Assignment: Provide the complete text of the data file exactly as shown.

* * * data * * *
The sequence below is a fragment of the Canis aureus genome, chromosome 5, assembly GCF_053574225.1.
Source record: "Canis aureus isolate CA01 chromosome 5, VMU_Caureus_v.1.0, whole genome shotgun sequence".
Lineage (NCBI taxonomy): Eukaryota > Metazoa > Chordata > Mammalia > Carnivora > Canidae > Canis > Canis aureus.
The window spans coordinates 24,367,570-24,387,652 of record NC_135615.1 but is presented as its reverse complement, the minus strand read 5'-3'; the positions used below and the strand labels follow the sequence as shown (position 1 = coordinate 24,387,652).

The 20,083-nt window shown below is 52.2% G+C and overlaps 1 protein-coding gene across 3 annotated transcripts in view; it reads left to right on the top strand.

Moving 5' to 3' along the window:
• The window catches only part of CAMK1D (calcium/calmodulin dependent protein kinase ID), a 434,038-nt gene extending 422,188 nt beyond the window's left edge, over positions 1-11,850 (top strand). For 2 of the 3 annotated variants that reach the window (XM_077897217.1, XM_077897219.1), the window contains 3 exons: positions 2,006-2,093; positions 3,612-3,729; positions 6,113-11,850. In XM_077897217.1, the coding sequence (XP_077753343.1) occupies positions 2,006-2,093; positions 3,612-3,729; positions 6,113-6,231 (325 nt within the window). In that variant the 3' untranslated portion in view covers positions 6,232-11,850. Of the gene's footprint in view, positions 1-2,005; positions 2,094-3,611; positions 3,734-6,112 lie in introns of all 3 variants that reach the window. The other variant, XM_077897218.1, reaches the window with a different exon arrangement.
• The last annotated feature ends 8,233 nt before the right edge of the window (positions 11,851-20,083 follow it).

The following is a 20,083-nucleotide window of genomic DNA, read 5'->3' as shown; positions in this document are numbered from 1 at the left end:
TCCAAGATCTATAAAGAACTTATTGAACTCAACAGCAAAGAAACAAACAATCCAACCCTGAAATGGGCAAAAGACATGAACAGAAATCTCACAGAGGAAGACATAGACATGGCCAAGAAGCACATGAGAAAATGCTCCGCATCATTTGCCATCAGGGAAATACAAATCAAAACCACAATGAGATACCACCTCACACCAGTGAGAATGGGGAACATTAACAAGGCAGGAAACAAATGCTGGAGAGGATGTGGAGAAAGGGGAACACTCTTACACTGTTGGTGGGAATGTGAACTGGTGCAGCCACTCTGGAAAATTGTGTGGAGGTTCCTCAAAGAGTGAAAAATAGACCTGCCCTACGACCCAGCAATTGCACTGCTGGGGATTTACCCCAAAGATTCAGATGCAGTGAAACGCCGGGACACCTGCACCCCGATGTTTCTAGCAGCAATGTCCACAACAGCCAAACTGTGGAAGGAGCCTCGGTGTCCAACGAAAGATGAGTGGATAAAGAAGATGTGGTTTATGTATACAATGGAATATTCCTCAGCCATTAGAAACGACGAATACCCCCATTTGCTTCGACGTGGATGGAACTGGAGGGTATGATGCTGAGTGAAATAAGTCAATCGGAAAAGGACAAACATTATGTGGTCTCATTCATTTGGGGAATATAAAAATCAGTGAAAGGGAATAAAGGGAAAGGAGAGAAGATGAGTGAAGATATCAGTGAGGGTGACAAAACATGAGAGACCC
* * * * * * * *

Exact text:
The sequence below is a fragment of the Canis aureus genome, chromosome 5, assembly GCF_053574225.1.
Source record: "Canis aureus isolate CA01 chromosome 5, VMU_Caureus_v.1.0, whole genome shotgun sequence".
Lineage (NCBI taxonomy): Eukaryota > Metazoa > Chordata > Mammalia > Carnivora > Canidae > Canis > Canis aureus.
The window spans coordinates 24,367,570-24,387,652 of record NC_135615.1 but is presented as its reverse complement, the minus strand read 5'-3'; the positions used below and the strand labels follow the sequence as shown (position 1 = coordinate 24,387,652).

The 20,083-nt window shown below is 52.2% G+C and overlaps 1 protein-coding gene across 3 annotated transcripts in view; it reads left to right on the top strand.

Moving 5' to 3' along the window:
• The window catches only part of CAMK1D (calcium/calmodulin dependent protein kinase ID), a 434,038-nt gene extending 422,188 nt beyond the window's left edge, over positions 1-11,850 (top strand). For 2 of the 3 annotated variants that reach the window (XM_077897217.1, XM_077897219.1), the window contains 3 exons: positions 2,006-2,093; positions 3,612-3,729; positions 6,113-11,850. In XM_077897217.1, the coding sequence (XP_077753343.1) occupies positions 2,006-2,093; positions 3,612-3,729; positions 6,113-6,231 (325 nt within the window). In that variant the 3' untranslated portion in view covers positions 6,232-11,850. Of the gene's footprint in view, positions 1-2,005; positions 2,094-3,611; positions 3,734-6,112 lie in introns of all 3 variants that reach the window. The other variant, XM_077897218.1, reaches the window with a different exon arrangement.
• The last annotated feature ends 8,233 nt before the right edge of the window (positions 11,851-20,083 follow it).

The following is a 20,083-nucleotide window of genomic DNA, read 5'->3' as shown; positions in this document are numbered from 1 at the left end:
TCCAAGATCTATAAAGAACTTATTGAACTCAACAGCAAAGAAACAAACAATCCAACCCTGAAATGGGCAAAAGACATGAACAGAAATCTCACAGAGGAAGACATAGACATGGCCAAGAAGCACATGAGAAAATGCTCCGCATCATTTGCCATCAGGGAAATACAAATCAAAACCACAATGAGATACCACCTCACACCAGTGAGAATGGGGAACATTAACAAGGCAGGAAACAAATGCTGGAGAGGATGTGGAGAAAGGGGAACACTCTTACACTGTTGGTGGGAATGTGAACTGGTGCAGCCACTCTGGAAAATTGTGTGGAGGTTCCTCAAAGAGTGAAAAATAGACCTGCCCTACGACCCAGCAATTGCACTGCTGGGGATTTACCCCAAAGATTCAGATGCAGTGAAACGCCGGGACACCTGCACCCCGATGTTTCTAGCAGCAATGTCCACAACAGCCAAACTGTGGAAGGAGCCTCGGTGTCCAACGAAAGATGAGTGGATAAAGAAGATGTGGTTTATGTATACAATGGAATATTCCTCAGCCATTAGAAACGACGAATACCCCCATTTGCTTCGACGTGGATGGAACTGGAGGGTATGATGCTGAGTGAAATAAGTCAATCGGAAAAGGACAAACATTATGTGGTCTCATTCATTTGGGGAATATAAAAATCAGTGAAAGGGAATAAAGGGAAAGGAGAGAAGATGAGTGAAGATATCAGTGAGGGTGACAAAACATGAGAGACCC